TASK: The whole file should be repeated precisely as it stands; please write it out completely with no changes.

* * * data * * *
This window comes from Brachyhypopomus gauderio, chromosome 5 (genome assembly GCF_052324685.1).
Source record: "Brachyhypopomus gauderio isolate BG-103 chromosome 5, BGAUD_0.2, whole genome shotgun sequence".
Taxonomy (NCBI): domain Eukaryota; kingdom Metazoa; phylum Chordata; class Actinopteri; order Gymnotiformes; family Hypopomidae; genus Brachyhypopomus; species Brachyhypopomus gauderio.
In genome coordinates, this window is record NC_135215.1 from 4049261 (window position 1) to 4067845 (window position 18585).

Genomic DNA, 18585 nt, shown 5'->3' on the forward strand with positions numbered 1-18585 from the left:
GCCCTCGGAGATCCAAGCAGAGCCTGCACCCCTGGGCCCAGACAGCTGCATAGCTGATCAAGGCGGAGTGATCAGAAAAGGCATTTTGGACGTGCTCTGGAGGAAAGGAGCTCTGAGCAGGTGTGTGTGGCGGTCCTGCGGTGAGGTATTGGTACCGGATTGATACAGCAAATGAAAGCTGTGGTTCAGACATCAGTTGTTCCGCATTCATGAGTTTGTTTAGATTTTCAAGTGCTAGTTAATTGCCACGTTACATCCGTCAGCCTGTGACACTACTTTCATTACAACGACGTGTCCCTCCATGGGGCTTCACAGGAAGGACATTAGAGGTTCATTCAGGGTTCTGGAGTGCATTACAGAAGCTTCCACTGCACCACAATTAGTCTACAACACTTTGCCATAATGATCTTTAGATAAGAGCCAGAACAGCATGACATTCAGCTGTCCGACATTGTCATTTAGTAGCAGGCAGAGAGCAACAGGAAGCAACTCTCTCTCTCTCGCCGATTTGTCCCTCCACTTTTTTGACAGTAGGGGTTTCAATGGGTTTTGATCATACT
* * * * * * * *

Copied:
This window comes from Brachyhypopomus gauderio, chromosome 5 (genome assembly GCF_052324685.1).
Source record: "Brachyhypopomus gauderio isolate BG-103 chromosome 5, BGAUD_0.2, whole genome shotgun sequence".
Taxonomy (NCBI): domain Eukaryota; kingdom Metazoa; phylum Chordata; class Actinopteri; order Gymnotiformes; family Hypopomidae; genus Brachyhypopomus; species Brachyhypopomus gauderio.
In genome coordinates, this window is record NC_135215.1 from 4049261 (window position 1) to 4067845 (window position 18585).

Genomic DNA, 18585 nt, shown 5'->3' on the forward strand with positions numbered 1-18585 from the left:
GCCCTCGGAGATCCAAGCAGAGCCTGCACCCCTGGGCCCAGACAGCTGCATAGCTGATCAAGGCGGAGTGATCAGAAAAGGCATTTTGGACGTGCTCTGGAGGAAAGGAGCTCTGAGCAGGTGTGTGTGGCGGTCCTGCGGTGAGGTATTGGTACCGGATTGATACAGCAAATGAAAGCTGTGGTTCAGACATCAGTTGTTCCGCATTCATGAGTTTGTTTAGATTTTCAAGTGCTAGTTAATTGCCACGTTACATCCGTCAGCCTGTGACACTACTTTCATTACAACGACGTGTCCCTCCATGGGGCTTCACAGGAAGGACATTAGAGGTTCATTCAGGGTTCTGGAGTGCATTACAGAAGCTTCCACTGCACCACAATTAGTCTACAACACTTTGCCATAATGATCTTTAGATAAGAGCCAGAACAGCATGACATTCAGCTGTCCGACATTGTCATTTAGTAGCAGGCAGAGAGCAACAGGAAGCAACTCTCTCTCTCTCGCCGATTTGTCCCTCCACTTTTTTGACAGTAGGGGTTTCAATGGGTTTTGATCATACT